A great seven mile circular route up Mellbreak in the Lake District with Steph and Steve

October 01, 2016  •  Leave a Comment

Hello everyone,

As most who know me will be aware, my favourite valley in the English Lake District is Buttermere. It is for me the most scenic of the lakeland valleys and offers everything a visitor can ask for. Amazing roads, scenery, places to eat, places to walk, places to climb... the list doesnt really end. It looks different every time I visit and I never get bored of the place. As a result, I have climbed all the peaks round there, some more than once, and one (Haystacks) more than ten times. But for some reason, I have never done Mellbreak, an imposing lump of rock on the west shore of Crummock Water.


Today we will summit 1 Wainwright:

  • Mellbreak (1'680 ft)

Time & Distance Info

  • Distance walked: = 7.2 miles
  • Time Taken: = 6hrs
  • Total Ascent: = 1'900ft

All image description text is "above" the image that it is referring to on my blogs.


This route when viewed in Open Topo map looks like this: (N/S Orientation correct)
(Walking Anti-clockwise from the top)

And the view of the route as seen on Google Earth. (Walking Anti-clockwise from the bottom)

Here is the elevation profile: (Height on the left axis, and mileage along the bottom)

For those of you unfamiliar... Here is a shot of Mellbreak on a wonderful summers day, as viewed from the far more popular summit of Rannerdale Knotts just across the water.

As I know the car park here is quite large, for once we dont have to leave quite so early. Steph and I pick Steve up at 7:30am and after stopping for some food we are parked up in the Lanthwaite Wood National Trust car park for 10am.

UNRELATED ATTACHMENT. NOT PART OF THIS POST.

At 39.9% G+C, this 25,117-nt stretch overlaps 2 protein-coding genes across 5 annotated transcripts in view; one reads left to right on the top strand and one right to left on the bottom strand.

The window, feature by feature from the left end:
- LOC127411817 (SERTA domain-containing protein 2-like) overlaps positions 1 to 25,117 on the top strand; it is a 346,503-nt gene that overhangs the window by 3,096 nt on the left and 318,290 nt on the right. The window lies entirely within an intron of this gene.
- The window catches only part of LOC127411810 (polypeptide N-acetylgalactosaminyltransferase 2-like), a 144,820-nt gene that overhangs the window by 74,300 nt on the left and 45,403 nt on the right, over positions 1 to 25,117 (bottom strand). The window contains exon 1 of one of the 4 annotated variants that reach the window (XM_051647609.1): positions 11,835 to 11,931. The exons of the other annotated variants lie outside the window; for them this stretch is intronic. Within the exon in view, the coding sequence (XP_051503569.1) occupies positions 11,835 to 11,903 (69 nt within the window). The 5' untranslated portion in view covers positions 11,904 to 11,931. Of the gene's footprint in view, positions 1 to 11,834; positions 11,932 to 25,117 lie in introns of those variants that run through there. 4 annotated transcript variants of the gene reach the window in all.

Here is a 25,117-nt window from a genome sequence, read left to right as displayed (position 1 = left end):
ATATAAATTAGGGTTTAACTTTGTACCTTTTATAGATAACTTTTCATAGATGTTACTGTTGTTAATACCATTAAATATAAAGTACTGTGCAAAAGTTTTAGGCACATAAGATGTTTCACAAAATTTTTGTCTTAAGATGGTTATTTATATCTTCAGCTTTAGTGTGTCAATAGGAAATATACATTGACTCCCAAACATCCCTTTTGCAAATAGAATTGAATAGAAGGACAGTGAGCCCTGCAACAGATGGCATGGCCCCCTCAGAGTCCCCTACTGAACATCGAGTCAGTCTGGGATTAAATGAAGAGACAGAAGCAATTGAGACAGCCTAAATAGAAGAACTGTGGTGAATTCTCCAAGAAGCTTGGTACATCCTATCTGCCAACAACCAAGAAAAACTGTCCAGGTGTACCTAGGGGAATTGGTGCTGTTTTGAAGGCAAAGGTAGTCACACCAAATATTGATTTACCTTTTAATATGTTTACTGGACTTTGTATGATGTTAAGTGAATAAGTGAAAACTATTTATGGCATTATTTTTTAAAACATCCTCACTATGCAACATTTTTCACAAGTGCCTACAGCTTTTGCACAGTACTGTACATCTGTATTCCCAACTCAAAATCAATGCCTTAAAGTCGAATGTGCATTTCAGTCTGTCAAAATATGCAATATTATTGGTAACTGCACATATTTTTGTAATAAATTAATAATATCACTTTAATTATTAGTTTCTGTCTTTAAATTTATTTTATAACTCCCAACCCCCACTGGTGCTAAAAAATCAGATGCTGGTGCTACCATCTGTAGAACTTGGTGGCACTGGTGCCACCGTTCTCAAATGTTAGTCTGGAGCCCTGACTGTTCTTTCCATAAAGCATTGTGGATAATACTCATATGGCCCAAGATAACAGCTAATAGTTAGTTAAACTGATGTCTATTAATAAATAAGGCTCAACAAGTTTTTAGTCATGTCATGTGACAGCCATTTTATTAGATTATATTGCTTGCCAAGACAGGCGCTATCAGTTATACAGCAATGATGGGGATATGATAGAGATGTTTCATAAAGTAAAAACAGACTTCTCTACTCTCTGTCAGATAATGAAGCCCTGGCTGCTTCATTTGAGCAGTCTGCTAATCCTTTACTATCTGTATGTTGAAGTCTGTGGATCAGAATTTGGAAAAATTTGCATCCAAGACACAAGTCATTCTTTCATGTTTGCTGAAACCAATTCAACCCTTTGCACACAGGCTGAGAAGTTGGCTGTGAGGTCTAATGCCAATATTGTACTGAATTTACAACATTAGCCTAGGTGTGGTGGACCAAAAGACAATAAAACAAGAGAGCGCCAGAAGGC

We exit the car park left and start the walk in through Loweswater and past the Kirkstile Inn.

Where I learn there is a small parking slot just over Church Bridge. Handy to know for future reference.

As Mellbreak comes into full view we pause for some images. We can see the steep ascent ahead now.

We cut through a short outer section of Flass Wood.

Then the climb up Raven Crag begins. As we look back the view is starting to open up nicely.

There are some walkers up ahead, and they add a nice scale to this image.

Its steep!

But on every breather stop - there is a view to make it worth the wait. Loweswater looks great from up here.

But Whiteside and Grasmoor command this area!

Looking up the Buttermere valley across Rannerdale Knotts to Fleetwith Pike beyond Buttermere.

The view ahead isnt quite as inspiring. Its hard work this!

But we can always look backwards...

Not far to go now. This is White Crag.

And Mellbreak North Top. This isnt actually the summit. Just the highest part of the northern end of Mellbreak.

The summit is at the other end.

And it is this end which has one of the greatest "reveals" in Lakeland for me. As you walk forward, the southern end of the valley comes into view. Fleetwith Pike commands center stage here.

The Buttermere Valley in all its glory. Amazing to think that I have stood on every peak visible here. Some more than once.

Naturally - This is exactly where we stop for lunch!

And when the light is as good as its going to get, I grab a nice image during a quick break in the cloud.

Thankfully,  Steve grabs one of Steph and I before we start our descent.

Which of course, is a descent with a great view.

Once you breach Scale Knott, you turn left towards Crummock Water.

Pausing often to take it all in.

This image reminds me, I need to get Steph up on Grasmoor.